This is a continuation of my last post, about my weekend tour of Odate. Though the second day was shorter than the first, many notable things happened. From visiting the Odate City Museum to Railbiking in the cold, I’m going to cover it all.
Host Family Farewell
We were promptly woken up at 6:00 am by numerous alarms and our host dad. As we scrambled to get ready to depart, our host mom was cooking up a storm in the kitchen. I walked out into the dinning room last and was presented with a traditional Japanese breakfast.
At first glance, it may not seem like much, but the meal filled me up pretty quickly – and our host mom continued to add more food onto the table: oranges, yogurt, coffee, tea, and milk. She even started roasting sweet potatoes (which were grown by them of course)!
We ended up wrapping the potatoes to go, as our guides arrived to pick us up; prompting another scramble about the rooms, this time gathering our belongings. I felt sad, but so grateful, to have gotten to stay with such a delightful family. Our host dad asked us to visit again, and we took a ton of group photos. We hopped on the bus and waved goodbye.
I settled down for a nap, as we drove around for another hour picking up other participants from their host families. Our first stop afterwards was the Odate City Museum.
Odate City Museum
The three story building that now houses the city museum, was originally a school. Instead of bulldozing it, or abandoning it, the city refurbished it and turned into a museum – which I thought was awesome. We started our tour on the 3rd floor and worked our way down. The 3rd floor was dedicated to the wooden crafts of Odate and recently found archaeological findings in Odate. We saw more magewappas, as well as new wooden figurines and centerpieces – the archaeological findings were still being processed, so their identity and functions are still unknown.
The second floor was dedicated to science. Housed here were interactive exhibits and displays that kept us entertained for quite some time. From the cosmos to insects, the exhibits covered a wide variety of science-related subjects.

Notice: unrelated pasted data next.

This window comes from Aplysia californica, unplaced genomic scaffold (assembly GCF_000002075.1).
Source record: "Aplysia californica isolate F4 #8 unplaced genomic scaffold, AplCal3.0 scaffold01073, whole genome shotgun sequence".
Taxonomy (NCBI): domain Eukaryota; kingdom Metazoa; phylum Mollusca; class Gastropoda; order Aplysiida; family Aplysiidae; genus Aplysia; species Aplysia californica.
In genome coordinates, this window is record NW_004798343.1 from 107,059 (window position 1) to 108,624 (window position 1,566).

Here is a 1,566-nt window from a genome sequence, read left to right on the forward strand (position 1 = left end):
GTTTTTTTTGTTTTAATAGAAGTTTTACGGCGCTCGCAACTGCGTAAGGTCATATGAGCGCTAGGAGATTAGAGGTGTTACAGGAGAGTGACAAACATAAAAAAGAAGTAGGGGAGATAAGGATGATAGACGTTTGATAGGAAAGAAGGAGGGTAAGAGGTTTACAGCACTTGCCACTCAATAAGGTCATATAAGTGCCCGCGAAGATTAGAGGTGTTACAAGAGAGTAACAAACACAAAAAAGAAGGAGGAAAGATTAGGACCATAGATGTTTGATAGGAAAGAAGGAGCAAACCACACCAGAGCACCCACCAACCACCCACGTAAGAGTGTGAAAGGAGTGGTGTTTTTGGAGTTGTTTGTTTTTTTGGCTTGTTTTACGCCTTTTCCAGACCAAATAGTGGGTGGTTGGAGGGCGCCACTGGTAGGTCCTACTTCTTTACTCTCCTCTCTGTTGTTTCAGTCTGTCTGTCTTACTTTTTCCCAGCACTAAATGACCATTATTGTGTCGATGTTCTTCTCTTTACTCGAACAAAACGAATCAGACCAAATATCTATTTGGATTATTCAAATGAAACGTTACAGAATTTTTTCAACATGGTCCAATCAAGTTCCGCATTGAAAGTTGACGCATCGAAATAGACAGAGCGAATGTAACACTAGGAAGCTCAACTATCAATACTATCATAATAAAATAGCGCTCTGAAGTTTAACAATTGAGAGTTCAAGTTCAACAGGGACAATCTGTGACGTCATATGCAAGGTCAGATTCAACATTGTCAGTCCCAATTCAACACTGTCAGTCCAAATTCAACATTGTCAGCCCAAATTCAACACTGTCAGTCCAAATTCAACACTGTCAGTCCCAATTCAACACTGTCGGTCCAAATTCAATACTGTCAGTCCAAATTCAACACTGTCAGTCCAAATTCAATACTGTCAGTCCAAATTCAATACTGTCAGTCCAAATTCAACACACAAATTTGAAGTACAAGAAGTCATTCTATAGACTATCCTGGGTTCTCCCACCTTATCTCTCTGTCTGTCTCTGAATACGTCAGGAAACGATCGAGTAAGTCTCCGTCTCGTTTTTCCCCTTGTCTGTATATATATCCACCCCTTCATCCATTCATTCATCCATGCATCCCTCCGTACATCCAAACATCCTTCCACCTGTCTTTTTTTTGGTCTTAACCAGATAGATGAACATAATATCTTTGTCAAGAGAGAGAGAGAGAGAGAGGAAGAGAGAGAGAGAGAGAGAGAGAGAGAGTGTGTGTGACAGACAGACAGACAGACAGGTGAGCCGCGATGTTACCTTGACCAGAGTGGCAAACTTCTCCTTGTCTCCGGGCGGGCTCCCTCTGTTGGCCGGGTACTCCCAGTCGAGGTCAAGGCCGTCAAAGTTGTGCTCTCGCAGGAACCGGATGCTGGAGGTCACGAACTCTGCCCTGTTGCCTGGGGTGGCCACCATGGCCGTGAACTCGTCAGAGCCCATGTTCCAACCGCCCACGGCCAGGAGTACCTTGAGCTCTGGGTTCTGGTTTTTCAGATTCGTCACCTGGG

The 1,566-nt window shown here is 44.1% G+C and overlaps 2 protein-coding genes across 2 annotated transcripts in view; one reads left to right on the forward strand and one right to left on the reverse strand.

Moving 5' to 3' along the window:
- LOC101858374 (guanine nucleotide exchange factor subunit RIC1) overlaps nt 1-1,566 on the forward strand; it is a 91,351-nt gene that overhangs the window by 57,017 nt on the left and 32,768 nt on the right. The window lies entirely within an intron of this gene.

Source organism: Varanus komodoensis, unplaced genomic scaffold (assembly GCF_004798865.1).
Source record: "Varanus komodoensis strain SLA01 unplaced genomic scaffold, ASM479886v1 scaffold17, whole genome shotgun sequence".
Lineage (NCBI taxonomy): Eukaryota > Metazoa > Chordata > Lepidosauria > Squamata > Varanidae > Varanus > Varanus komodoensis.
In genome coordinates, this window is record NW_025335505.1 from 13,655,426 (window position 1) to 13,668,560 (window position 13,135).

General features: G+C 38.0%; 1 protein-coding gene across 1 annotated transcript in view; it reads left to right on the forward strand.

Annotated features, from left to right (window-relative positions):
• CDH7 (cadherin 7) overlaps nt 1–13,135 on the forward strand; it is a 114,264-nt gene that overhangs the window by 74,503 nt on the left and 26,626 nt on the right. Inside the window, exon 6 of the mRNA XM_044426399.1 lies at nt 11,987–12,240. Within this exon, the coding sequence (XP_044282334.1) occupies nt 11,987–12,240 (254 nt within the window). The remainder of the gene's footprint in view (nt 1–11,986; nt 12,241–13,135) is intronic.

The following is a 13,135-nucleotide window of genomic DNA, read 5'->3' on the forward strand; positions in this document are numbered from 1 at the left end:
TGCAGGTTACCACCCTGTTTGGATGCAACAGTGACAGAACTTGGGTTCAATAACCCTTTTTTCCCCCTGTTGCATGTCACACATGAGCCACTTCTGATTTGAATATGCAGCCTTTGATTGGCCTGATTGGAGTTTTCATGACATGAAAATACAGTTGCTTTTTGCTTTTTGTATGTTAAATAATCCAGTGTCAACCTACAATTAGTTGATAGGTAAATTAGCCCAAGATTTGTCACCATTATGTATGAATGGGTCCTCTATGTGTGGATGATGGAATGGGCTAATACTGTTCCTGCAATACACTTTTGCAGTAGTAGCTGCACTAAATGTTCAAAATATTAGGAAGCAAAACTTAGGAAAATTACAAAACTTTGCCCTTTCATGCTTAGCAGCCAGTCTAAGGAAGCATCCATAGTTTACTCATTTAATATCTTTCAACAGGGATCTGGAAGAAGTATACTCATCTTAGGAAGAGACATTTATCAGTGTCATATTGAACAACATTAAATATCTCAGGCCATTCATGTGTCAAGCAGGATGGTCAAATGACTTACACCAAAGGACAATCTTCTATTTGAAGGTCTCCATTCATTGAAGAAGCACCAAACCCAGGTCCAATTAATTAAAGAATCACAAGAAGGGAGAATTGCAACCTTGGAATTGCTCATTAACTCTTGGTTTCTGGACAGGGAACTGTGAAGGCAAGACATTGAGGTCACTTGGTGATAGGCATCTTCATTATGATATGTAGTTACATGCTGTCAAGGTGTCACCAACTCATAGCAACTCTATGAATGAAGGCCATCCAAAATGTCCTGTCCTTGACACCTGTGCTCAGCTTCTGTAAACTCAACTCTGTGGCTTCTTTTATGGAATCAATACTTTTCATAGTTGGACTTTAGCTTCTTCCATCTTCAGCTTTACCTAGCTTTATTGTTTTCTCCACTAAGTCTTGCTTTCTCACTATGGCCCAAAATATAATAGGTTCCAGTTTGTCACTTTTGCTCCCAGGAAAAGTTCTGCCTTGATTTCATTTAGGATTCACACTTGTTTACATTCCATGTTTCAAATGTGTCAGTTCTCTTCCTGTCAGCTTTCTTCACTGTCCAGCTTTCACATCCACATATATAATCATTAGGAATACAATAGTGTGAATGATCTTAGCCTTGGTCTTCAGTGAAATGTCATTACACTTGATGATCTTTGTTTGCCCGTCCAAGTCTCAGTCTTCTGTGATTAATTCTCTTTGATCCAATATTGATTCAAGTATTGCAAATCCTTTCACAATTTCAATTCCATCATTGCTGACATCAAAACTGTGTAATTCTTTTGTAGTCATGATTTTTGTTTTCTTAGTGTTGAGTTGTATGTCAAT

The first floor was about Odate’s history. Here we saw the beginnings of Odate as a city, native animals that have sadly gone extinct, and the step by step process of magewappa making. Other artifacts were held here, like vases and tools found during excavation projects. There was even a small display about Christianity in early Japan, which tied in with what I had just learned, in my Religion in Japan class! What a coincidence.
All too soon it was time to depart. There had been some worry over whether or not the weather would permit the stop at the railbikes – but thankfully it did not rain and so we headed our next destination.
The Odate-Kosaka Railbike track utilizes the decommissioned Kosaka railway. Using specially designed bikes, people can follow the track for about 2 km and then, have their bikes manually turned around by staff, to head back. I was a bit nervous, as this was a new experience for me – but my excitement won over as we approached the bikes. There were a varied of bike car set ups: 2-Person (2-person pedal), 4-Person (p-person pedal), 2-Person (1 person pedal), and 3-Person (2-person pedal).
Funnily enough, I ended up in the 2-Person, 1-Personal Pedal car. My partner and I switched places on the way back to home base. This allowed me to take pictures of Odate’s beautiful fall foliage and gave me a great view of the Nagaki River, which we passed over a suspended section of the track. At certain points, we could see photographers waving at us and asking us to wave or smile.
We all met back up at the starting line and headed for the bus. As we headed back to Yokina Kasan for our final activity, souvenir photos were handed out, as well as souvenir tickets. This was another fun first for me and I thoroughly enjoyed it.
The last, and final, stop of our tour was Yokina Kasan’s. This time we were going to make soba – literally. We were provided with a special flour mixture and water, given instruction, and then had at it. The soba we made was a special soba, made of specific ingredients found in Odate. It apparently has a special protein in it that is only found in Odate’s soba. Regretfully, I cannot remember the name.
Let me tell you: making soba noodles is not easy. It takes time, patience, and the right amount of pressure. Thankfully, our senseis were there to guide us and tell us where to improve. We were given two options when it came time to cut the dough: we could do it traditionally, using a kiri (きり), which is a knife especially made for cutting soba; or we could use the more modern manual slicer. I ended up using the manual slicer, which portions out the perfect thickness for the noodles, unlike the kiri – which requires its user to be precise.
Once all our noodles were cut, we clean up our areas and set up for lunch. Lunch was, of course, the soba we’d just made – served both hot and cold. Random conversations could be heard, as we all as dug into our meals. Afterwards, we headed to the adjoining store to purchase soft serve ice cream. A closing ceremony was held, and we boarded the bus for the last time to head back to AIU.
This trip was amazing, informative, and definitely a once-in-a-lifetime experience. I would love to visit Odate again. A big thank you to RCOS, who sets up these amazing activities throughout the semester, and a big thank you to our awesome tour guides – who went above and beyond, to make this trip enjoyable. And finally, a big thank you to Odate City for having us!
Until next time.